The Beast Of Rev. 13

Q. The beast in Rev 13: 1-3 seems to be referring to the restored Roman empire as a group. Then in verse 3 the beast seems to be referring to just one of the horns but still referred to as the beast. Does the beast begin as all of the horns and then is led by just one? Also in verse 3 is the fatal wound describing one of the horns or of one man only.

Also the beast begins to describe things about God that only one who has been in heaven personally could talk about. Could this be that Satan entered into the body of the beast when the beast was fatally wounded and now it is Satan living as the anti Christ?

A. In reading the passage again, I was struck by all the personal pronouns. The beast is definitely a person. Remember, the 10 horns and 7 heads are symbolic of his complete authority (horns) and supernatural wisdom (heads). References to the leopard, bear, and lion mean he will demonstrate the defining characteristics of Alexander the Great (leopard), Cyrus the Persian (bear) and Nebuchadnezzar (lion). The fact that only one of the 7 heads had suffered a fatal wound means he won’t be killed but will only suffer the loss of some of his faculties. Zechariah 11:17 indicates he’ll no longer have use of his right eye or right arm.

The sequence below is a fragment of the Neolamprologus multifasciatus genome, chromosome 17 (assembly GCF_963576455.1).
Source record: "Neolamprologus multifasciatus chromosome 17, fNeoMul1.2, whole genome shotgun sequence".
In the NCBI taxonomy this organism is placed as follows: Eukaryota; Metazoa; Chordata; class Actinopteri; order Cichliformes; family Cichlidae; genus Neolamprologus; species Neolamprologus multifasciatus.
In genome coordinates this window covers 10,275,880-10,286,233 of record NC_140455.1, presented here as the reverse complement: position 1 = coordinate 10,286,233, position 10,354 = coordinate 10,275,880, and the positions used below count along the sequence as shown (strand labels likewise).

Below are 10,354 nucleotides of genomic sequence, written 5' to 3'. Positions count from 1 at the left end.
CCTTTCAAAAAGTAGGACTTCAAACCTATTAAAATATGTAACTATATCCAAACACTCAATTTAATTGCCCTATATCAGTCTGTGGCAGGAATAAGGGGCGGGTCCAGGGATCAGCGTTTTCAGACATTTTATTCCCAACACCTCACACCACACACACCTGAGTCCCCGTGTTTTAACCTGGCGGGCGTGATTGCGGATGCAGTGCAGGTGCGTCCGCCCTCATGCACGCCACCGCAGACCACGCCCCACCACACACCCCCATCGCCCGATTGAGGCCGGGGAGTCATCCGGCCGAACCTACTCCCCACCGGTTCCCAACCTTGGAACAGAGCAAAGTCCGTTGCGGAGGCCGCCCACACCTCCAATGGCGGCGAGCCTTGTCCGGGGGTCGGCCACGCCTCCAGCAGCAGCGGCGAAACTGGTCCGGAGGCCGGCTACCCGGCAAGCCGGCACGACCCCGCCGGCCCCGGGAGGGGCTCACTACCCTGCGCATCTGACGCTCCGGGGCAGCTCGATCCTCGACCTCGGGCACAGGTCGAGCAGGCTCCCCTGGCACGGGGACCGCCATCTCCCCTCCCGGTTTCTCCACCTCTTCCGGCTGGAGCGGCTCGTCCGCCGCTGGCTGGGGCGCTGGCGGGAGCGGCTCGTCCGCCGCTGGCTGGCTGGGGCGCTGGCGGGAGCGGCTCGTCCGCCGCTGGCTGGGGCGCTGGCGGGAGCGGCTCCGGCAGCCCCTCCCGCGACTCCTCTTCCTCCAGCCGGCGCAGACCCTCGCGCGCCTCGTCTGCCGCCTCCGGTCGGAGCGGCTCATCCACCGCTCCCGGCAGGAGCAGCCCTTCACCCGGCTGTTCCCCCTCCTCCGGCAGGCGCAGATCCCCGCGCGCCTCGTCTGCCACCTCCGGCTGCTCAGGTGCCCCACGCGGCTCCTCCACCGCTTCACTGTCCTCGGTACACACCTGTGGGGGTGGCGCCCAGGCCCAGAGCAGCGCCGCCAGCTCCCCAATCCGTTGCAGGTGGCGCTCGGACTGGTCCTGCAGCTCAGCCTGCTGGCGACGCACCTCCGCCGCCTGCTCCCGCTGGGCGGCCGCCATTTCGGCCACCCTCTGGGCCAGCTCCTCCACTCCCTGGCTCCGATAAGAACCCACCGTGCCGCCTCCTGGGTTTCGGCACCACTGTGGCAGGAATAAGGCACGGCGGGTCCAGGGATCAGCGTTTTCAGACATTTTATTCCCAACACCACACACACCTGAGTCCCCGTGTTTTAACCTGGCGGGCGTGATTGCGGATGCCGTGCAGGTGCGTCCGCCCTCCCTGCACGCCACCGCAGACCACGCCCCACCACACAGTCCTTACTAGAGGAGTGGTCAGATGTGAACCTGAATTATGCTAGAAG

We know that the anti-Christ first comes on the scene as the rider on the white horse in Rev. 6, so Rev. 13 is likely the point at which Satan indwells him, having been cast to Earth in Rev. 12. If so, that would explain his ability to speak of heavenly things. Notice how among other things, the anti-Christ slanders those who live in Heaven. I think this is a reference to the Raptured church because I can’t see any reason for him to slander angels, Heaven’s other residents. The people left on Earth wouldn’t care about angels, but they could still be seeking answers as to why so many people suddenly went missing, even though it will have been over 3 years in their past. It makes sense that he’d fabricate some story to explain our disappearance, if only to put an end to the controversy.

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